The UK adopted enabling legislation, which implemented the terms of the Rome Statute. The Parliament subsequently debated and adopted amendments, based upon complaints lodged by alleged Israeli war criminals, which have made it more difficult for private individuals and NGOs to obtain arrest warrants in the UK.

      The International Criminal Tribunals have repeatedly affirmed that there exists in international law a universally recognized principle that any attempt to excuse non-fulfillment of an international obligation on the basis of municipal law constitutes a breach of those international obligations. See for example André Klip, Göran Sluiter, Annotated leading cases of International Criminal Tribunals: The International Criminal Tribunal for the former Yugoslavia 1997-1999, Intersentia NV, 2001, page 134 link to and The Development of International Law by the International Court, Hersch Lauterpacht (ed), Cambridge University Press, 1982, page page 262 link to

      Why is it true, that the Parliament CAN debate a violation of the UK’s international obligations and the relevant international laws on behalf of Diskin, Livni, Barak, Olmert, Mofaz, Netanyahu, et al, while it purportedly CANNOT debate the repeal of those self-same amendments to its own laws in order to restore respect for the provisions of the international criminal laws, which apply to heads of state? After all, 106,000+ of its own citizens have demand that their Parliament take-up the question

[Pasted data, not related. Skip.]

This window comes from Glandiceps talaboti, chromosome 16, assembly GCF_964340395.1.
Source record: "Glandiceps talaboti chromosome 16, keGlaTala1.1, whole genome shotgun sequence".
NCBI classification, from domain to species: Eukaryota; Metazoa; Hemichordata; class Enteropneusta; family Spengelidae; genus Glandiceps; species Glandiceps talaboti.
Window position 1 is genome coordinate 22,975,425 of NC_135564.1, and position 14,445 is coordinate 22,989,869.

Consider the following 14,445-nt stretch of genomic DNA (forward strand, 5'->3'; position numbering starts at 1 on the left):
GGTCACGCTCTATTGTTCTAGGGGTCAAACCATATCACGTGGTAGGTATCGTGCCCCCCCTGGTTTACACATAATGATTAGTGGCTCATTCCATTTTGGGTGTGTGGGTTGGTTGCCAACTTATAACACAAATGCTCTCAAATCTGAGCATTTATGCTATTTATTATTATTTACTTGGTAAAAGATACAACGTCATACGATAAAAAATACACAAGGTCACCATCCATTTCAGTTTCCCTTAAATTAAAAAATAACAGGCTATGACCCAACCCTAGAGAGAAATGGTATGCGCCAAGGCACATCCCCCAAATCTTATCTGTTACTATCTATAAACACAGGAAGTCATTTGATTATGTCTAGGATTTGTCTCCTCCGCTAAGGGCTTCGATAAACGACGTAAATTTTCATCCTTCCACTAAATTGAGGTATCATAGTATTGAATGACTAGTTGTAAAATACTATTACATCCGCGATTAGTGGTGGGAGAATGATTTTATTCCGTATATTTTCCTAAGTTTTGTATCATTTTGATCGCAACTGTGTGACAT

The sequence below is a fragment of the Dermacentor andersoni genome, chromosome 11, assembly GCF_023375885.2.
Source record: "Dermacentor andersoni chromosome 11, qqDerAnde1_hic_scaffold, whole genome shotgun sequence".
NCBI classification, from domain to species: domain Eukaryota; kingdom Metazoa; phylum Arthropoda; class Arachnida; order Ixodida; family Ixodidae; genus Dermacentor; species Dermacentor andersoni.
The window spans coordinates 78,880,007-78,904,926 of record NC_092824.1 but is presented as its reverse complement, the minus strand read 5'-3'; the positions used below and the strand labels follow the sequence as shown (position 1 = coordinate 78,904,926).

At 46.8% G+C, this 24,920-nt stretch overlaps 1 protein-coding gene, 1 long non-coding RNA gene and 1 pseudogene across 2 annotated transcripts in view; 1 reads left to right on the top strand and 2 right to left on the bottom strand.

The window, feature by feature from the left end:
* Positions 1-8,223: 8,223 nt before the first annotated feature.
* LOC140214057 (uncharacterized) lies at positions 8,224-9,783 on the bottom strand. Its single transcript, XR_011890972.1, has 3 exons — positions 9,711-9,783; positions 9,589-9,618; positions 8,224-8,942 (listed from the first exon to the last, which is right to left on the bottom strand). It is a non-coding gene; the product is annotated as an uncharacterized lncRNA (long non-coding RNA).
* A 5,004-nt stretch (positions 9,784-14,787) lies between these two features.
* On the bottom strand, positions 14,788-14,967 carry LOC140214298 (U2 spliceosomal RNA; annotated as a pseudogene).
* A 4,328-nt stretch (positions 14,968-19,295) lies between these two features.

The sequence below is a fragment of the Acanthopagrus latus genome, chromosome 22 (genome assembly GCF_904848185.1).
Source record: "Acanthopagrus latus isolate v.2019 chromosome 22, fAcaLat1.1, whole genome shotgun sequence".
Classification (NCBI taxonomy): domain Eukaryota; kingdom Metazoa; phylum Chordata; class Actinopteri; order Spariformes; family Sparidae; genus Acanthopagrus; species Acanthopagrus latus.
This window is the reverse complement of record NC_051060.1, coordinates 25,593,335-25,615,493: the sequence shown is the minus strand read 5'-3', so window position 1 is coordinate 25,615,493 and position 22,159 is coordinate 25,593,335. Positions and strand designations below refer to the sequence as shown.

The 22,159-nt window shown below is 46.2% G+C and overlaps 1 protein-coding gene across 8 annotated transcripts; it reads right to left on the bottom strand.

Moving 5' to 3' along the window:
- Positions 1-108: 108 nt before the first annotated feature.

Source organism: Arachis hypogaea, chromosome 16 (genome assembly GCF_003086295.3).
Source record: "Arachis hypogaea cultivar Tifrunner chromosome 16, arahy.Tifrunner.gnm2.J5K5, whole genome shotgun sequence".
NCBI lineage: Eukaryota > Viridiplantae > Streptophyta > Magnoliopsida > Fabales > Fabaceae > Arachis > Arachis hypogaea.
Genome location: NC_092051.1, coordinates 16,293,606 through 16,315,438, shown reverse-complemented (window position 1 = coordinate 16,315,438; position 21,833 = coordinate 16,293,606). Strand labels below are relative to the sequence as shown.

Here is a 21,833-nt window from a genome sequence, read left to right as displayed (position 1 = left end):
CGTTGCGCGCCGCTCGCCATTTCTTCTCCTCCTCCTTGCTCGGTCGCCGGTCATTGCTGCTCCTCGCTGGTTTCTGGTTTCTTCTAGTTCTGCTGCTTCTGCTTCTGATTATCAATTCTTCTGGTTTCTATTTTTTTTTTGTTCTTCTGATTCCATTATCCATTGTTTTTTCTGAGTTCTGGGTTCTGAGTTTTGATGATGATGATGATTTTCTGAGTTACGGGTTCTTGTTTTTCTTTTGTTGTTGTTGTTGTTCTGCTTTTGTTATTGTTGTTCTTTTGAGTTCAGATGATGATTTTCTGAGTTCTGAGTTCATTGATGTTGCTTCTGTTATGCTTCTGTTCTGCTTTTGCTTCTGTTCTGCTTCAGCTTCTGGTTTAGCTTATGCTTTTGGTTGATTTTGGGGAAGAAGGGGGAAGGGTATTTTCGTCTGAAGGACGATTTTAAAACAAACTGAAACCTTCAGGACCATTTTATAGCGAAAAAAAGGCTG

• Not quite. link to

      The Mirror report says "We recognise that the conflict in Gaza last year took a terrible toll.

      "However the prime minister was clear on the UK's recognition of Israel's right to take proportionate action to defend itself, within the boundaries of international humanitarian law."

      He also had the UK government's representative endorse a UN HRC report, which concluded that Israel had exceeded those lawful boundaries and that criminal accountability must be ensured. Cameron himself described the Gaza Strip as a "prison camp". The UK is also a party to the 1st Additional Protocol to the Geneva Conventions. Among other things, it applies to armed conflicts in which peoples are fighting against colonial domination and alien occupation and against racist régimes in the exercise of their right of self-determination, as enshrined in the Charter of the United Nations and the Declaration on Principles of International Law concerning Friendly Relations and Co-operation among States in accordance with the Charter of the United Nations. It prohibits the use of starvation as a mode of warfare and makes the unreasonable delay in repatriating the 1.2 million refugees living in the prison camps of Gaza a war crime.